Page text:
In November I attended SUPCONF NYC.  Not only was this my first SUPCONF, it was the first time I had asked my employer to pay for a conference, or educational event, ever. Being someone who tends to shy away from potential conflict, I almost didn’t even ask them if I could go.  

I was excited and wanted to be a part of SUPCONF, but I didn’t know how to convey the value to my company of paying for me to fly to NYC and spend a few days away from tickets. Weighing on my mind the most, though, was the fear of them saying no.  

Last week the question came up from a member of our community about how to sell your employer on the idea of attending a conference.  After a great discussion, and pulling from my own fears and experience, below are some tips your own pitch.  


Below are the details, but here are the basics.  Having these key items ready will help you be prepared for the discussion!

  • A clear picture of what the conference is and why it is important to you
  • A list of goals for what you want to get out of the conference, and how you will share this knowledge when you return
  • The cost – How much is airfare, the conference fee, hotels and any other accommodations?  Who will cover your essential tasks while you’re gone?

Now, more details.

Be clear

Give a clear picture of what the conference is, and why it is important to you.  Show your passion for the people who will be there, the content, and the connections you will make. This may be hard if you’ve never experienced a particular event before, but something made you excited to attend.  Share this emotion and excitement with your boss and other decision makers.  

List your goals

Are you attending this conference to grow personally, or to grow your team?  Both are very important.

Let your boss know as much as you can about your expectations for the conference.  

Perhaps there is a speaker or topic you’re particularly interested in, or folks who will be there that you’re looking forward to meeting.  

List down the ways you plan to use this education and these connections once you are back home.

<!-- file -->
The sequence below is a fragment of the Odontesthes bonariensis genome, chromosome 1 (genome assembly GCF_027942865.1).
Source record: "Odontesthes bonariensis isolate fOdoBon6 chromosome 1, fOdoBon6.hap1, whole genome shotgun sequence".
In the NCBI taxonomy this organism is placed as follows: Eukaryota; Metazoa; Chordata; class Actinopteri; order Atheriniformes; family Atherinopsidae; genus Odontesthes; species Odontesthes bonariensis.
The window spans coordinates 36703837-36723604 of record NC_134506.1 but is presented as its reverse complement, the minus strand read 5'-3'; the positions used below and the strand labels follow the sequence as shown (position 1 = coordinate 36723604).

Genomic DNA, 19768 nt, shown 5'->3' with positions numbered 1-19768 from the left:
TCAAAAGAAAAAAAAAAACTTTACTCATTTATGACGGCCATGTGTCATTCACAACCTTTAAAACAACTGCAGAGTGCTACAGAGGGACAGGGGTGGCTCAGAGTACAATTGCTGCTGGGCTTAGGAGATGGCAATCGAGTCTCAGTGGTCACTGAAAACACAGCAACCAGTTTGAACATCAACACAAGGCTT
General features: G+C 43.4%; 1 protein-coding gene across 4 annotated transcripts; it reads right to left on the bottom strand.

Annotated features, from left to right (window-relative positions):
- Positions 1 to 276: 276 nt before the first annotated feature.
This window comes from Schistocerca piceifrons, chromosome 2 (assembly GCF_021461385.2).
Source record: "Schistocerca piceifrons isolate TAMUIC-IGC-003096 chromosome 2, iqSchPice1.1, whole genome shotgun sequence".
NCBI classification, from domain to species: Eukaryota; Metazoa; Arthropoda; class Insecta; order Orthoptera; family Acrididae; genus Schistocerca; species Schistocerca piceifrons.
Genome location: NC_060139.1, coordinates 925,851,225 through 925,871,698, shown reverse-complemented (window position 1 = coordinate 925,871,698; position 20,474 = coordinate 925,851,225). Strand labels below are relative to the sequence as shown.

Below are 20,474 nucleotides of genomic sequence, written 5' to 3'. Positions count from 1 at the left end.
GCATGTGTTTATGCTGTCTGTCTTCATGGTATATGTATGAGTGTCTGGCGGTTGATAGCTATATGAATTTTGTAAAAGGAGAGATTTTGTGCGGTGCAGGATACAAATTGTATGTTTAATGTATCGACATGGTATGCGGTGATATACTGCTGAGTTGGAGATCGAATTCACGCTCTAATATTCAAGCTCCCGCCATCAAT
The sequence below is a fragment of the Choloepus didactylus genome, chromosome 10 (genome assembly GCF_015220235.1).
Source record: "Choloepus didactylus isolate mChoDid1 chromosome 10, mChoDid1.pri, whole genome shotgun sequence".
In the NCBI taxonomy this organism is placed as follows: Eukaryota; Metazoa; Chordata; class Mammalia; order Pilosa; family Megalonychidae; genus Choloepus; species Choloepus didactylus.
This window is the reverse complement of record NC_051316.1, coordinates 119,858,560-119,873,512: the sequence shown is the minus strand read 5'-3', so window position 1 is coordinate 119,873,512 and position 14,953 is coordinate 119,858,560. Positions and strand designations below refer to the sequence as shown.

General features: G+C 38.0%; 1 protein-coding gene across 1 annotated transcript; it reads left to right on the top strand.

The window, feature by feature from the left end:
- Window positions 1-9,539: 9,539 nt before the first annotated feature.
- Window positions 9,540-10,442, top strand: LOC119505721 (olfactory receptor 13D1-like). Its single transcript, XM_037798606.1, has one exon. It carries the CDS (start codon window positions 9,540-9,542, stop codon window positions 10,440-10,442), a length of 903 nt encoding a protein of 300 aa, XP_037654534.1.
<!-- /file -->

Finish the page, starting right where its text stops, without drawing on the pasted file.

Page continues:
Present the team building and community aspect

Is more than one member of your team going to be able to attend the conference?  That’s awesome!  Remember to speak to the team building opportunities the conference will afford – especially for folks who work remotely.

Beyond your teammates, having a strong community and feeling connection is essential to long-term job satisfaction.  Meeting like-minded folks at a conference can help you gain this sense of inclusion.  

Chances are there is someone at the conference who is where you are now, or who has been there before.  Speaking to this important human connection can help add a heart to your request.   

Plan a learning session for post-conference

Once you return, being able to teach your team or other coworkers what you learned at the conference is a great way to share the wealth.  

Plan a share session ahead of time to let the team know you’re serious about sharing this knowledge.  Make sure you give yourself a week or so to get your feet back on the ground, and your thoughts together before the session.  

Not the teaching type?  Blog posts or internal documents are a great way to share as well!

Go in with numbers and a plan, and don’t forget to ask the awkward questions

Know the cost of travel, accommodations, the conference fee and any other expenses up front, when you first ask.  

Also make a plan for who will be covering tickets (or your other duties) while you are gone.  Being away from your job means that others will have to step in and cover your tasks.  Can some things you do wait until you get back?  If not, who will cover this?  

Being prepared conveys you are serious, and keeps time from being lost in as you check on these details.    

Spending other people’s money is a bit tricky, so there are bound to be a few awkward questions.  

Do I book the travel on the company card, or my own card and then I’m reimbursed?  Is food covered during my travel, or just hotel and flight? Do I take vacation days for the time I am away, or am I paid as if I was working on these days?  

None of these questions are easy to ask (trust me – I know) but getting this clarity beforehand keeps there from being hard feelings or misunderstandings down the line.  

The worst they can say is “Not now”

It seems scary, but it isn’t the end of the world.  Perhaps now isn’t the best time financially, coverage wise, or for other reasons, or maybe they are excited to send you.  You will never know until you ask.  Go in with a solid plan, and if now isn’t the best time, the seed is planted for next time.   

In the end, I asked my employer to attend SUPCONF NYC.  They had a lot of questions about what we would gain from the conference and how much it would cost.   After listening to all of my points, they were excited to send me along and to hear my stories and learnings when I got back.

Have you asked for educational or conference money before?  What tips do you have?  

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